Most of the Asian Jade artifacts of the National Palace Museum are from the Qing Court’s collection. Those exquisite jade artifacts not only shone with dazzling brilliance, more importantly, they spiced up the court culture with exotic cultures and diversified traditional carving techniques of jade objects. After conquering the Dzungarian Basin and Altishahr, which were later combined and renamed “Xinjiang”, the Qing Court was able to access jade mineral in the region and import Islamic Jade from neighboring Islamic empires, many of which were given as tribute from officials in Yarkand Khanate and tribal leaders of the Uyghurs. The objects travelled across a vast desert, crossing over countless mountain ridges before reaching the Forbidden City in Beijing. Three hundred years ago, these jade objects fascinated Emperor Qianlong (1711-1799, reign: 1735-1796); today, their popularity persists and catches museum visitors’ attention. In fact, these jade objects had been on four special exhibitions organized by the National Palace Museum (NPM). However, starting this September, the long-lasting jade objects, which have traveled through distant lands, will be on permanent exhibition in NPMSB, waiting for visitors to appreciate their timeless beauty.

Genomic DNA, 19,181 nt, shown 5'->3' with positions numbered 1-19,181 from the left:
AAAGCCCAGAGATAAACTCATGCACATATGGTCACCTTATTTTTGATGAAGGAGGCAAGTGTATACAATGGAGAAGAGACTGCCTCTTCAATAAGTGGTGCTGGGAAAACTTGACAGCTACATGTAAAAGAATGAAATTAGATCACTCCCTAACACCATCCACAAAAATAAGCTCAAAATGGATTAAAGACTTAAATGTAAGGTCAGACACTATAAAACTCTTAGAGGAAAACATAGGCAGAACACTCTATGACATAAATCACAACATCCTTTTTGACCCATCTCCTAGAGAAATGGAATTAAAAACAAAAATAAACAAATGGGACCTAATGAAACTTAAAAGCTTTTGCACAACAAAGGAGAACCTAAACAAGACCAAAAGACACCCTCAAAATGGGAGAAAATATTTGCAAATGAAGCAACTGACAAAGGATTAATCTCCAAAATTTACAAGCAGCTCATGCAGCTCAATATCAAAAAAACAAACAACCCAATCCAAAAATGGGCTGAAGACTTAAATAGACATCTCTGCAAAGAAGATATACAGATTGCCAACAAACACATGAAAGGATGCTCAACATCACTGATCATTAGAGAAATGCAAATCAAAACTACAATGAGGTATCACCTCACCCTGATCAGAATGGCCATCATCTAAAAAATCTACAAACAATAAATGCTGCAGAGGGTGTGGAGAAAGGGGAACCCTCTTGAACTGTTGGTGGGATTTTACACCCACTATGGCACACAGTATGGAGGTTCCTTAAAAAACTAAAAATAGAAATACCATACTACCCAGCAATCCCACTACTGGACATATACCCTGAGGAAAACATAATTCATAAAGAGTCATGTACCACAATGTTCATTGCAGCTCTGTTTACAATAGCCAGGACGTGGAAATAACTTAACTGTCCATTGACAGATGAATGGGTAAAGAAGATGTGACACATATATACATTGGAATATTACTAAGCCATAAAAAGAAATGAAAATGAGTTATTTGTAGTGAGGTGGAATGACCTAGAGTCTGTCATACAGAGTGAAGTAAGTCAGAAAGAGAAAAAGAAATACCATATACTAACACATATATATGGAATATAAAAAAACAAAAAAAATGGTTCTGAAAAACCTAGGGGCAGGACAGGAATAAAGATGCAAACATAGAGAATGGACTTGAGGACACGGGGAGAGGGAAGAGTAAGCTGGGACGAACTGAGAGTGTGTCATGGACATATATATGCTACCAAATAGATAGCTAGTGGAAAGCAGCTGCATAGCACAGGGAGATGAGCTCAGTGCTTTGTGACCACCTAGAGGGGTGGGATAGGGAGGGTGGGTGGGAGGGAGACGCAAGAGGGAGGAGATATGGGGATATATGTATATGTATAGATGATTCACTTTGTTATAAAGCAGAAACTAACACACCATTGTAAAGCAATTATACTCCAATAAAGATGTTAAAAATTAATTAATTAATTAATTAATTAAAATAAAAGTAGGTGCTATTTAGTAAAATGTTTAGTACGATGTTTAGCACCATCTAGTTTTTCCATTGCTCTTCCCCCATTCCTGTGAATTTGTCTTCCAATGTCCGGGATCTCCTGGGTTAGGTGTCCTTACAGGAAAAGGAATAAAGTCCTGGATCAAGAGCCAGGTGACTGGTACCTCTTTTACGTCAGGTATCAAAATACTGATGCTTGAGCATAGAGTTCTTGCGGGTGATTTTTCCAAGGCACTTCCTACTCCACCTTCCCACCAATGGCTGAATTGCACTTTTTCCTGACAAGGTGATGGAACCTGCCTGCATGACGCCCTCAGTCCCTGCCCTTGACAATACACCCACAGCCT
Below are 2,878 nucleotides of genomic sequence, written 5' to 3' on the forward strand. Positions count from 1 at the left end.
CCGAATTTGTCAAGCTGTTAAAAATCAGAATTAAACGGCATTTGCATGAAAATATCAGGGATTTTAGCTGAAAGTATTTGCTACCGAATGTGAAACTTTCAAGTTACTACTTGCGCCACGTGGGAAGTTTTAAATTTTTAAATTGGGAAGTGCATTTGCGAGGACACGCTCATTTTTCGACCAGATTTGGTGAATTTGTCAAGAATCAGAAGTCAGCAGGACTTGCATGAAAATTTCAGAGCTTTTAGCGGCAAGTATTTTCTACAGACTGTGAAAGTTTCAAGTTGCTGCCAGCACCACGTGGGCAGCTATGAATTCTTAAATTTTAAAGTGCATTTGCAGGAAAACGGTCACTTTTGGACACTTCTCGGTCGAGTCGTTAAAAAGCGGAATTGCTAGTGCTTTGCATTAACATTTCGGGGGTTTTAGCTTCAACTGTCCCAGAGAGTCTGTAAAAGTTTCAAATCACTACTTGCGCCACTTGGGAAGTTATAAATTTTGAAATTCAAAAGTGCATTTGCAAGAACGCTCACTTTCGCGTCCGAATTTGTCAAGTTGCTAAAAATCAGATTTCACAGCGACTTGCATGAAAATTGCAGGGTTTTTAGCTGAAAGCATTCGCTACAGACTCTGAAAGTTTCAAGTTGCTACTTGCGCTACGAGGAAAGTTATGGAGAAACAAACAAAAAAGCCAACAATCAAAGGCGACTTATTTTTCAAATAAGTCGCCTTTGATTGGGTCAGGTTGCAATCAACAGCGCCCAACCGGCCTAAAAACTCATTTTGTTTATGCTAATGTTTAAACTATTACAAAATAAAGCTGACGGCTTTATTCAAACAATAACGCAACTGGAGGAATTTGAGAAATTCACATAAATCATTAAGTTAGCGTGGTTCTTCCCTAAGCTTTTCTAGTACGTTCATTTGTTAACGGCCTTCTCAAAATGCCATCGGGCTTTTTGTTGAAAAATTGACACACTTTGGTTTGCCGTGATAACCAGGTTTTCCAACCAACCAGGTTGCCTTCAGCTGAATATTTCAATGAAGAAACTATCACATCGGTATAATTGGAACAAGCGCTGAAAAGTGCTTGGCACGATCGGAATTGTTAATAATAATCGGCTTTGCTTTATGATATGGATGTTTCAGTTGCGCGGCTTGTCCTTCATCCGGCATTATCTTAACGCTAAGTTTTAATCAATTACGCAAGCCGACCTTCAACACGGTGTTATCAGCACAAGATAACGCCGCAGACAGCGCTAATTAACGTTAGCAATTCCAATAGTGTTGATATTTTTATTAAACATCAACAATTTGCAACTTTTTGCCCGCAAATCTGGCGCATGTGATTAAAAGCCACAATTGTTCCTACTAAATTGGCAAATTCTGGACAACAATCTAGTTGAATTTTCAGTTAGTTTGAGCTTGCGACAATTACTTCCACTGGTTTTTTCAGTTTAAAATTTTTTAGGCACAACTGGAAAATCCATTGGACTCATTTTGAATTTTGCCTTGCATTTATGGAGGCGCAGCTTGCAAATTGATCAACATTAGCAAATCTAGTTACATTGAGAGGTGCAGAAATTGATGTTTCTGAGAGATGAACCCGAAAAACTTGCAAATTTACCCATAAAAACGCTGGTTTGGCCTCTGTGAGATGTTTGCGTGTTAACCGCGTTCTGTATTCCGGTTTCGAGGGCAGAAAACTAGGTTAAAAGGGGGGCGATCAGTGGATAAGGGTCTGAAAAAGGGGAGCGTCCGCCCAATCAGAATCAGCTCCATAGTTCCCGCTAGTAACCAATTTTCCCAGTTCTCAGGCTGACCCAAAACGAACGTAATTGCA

The permanent exhibition, “Discover Asia in the Eyes of Jade”, first focuses on the Islamic Jade objects in the 15th to 19th century from multiple origins: the Mughal Empire, the Indian Regional States , the Ottoman Empire, and Central Asia. The exhibition categorizes the objects in four sections, hoping to present a clear picture of the distinct features of objects in each different region. In the future, Chinese Jade objects will also be included to increase the diversity and inclusiveness of the exhibition. We hope through such arrangement, visitors can gain a comprehensive understanding of jade objects in Asia when they come to this exhibition. With such arrangement, hopefully, we can let visitors forget time and learn the history by appreciating our jade collections.